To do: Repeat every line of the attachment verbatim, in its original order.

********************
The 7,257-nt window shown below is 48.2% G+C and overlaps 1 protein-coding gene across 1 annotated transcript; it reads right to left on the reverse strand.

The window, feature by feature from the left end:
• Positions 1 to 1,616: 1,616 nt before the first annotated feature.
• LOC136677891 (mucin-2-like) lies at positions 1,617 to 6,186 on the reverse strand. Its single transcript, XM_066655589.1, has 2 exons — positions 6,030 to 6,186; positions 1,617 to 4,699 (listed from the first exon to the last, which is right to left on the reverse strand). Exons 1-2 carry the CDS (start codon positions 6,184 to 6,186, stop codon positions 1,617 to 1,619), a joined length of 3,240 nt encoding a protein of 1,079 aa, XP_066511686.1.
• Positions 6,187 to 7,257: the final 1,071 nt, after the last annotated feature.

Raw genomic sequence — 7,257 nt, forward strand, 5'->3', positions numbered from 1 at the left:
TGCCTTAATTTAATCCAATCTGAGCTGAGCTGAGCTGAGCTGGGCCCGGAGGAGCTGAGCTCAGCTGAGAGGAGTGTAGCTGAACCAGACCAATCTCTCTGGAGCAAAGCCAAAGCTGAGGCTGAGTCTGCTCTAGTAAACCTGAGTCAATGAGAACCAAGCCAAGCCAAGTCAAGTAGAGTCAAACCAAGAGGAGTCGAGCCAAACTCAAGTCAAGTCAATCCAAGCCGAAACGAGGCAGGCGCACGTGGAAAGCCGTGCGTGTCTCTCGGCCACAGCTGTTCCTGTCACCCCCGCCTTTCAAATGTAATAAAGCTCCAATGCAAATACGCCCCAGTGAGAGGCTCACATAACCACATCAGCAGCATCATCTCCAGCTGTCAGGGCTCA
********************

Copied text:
The 7,257-nt window shown below is 48.2% G+C and overlaps 1 protein-coding gene across 1 annotated transcript; it reads right to left on the reverse strand.

The window, feature by feature from the left end:
• Positions 1 to 1,616: 1,616 nt before the first annotated feature.
• LOC136677891 (mucin-2-like) lies at positions 1,617 to 6,186 on the reverse strand. Its single transcript, XM_066655589.1, has 2 exons — positions 6,030 to 6,186; positions 1,617 to 4,699 (listed from the first exon to the last, which is right to left on the reverse strand). Exons 1-2 carry the CDS (start codon positions 6,184 to 6,186, stop codon positions 1,617 to 1,619), a joined length of 3,240 nt encoding a protein of 1,079 aa, XP_066511686.1.
• Positions 6,187 to 7,257: the final 1,071 nt, after the last annotated feature.

Raw genomic sequence — 7,257 nt, forward strand, 5'->3', positions numbered from 1 at the left:
TGCCTTAATTTAATCCAATCTGAGCTGAGCTGAGCTGAGCTGGGCCCGGAGGAGCTGAGCTCAGCTGAGAGGAGTGTAGCTGAACCAGACCAATCTCTCTGGAGCAAAGCCAAAGCTGAGGCTGAGTCTGCTCTAGTAAACCTGAGTCAATGAGAACCAAGCCAAGCCAAGTCAAGTAGAGTCAAACCAAGAGGAGTCGAGCCAAACTCAAGTCAAGTCAATCCAAGCCGAAACGAGGCAGGCGCACGTGGAAAGCCGTGCGTGTCTCTCGGCCACAGCTGTTCCTGTCACCCCCGCCTTTCAAATGTAATAAAGCTCCAATGCAAATACGCCCCAGTGAGAGGCTCACATAACCACATCAGCAGCATCATCTCCAGCTGTCAGGGCTCA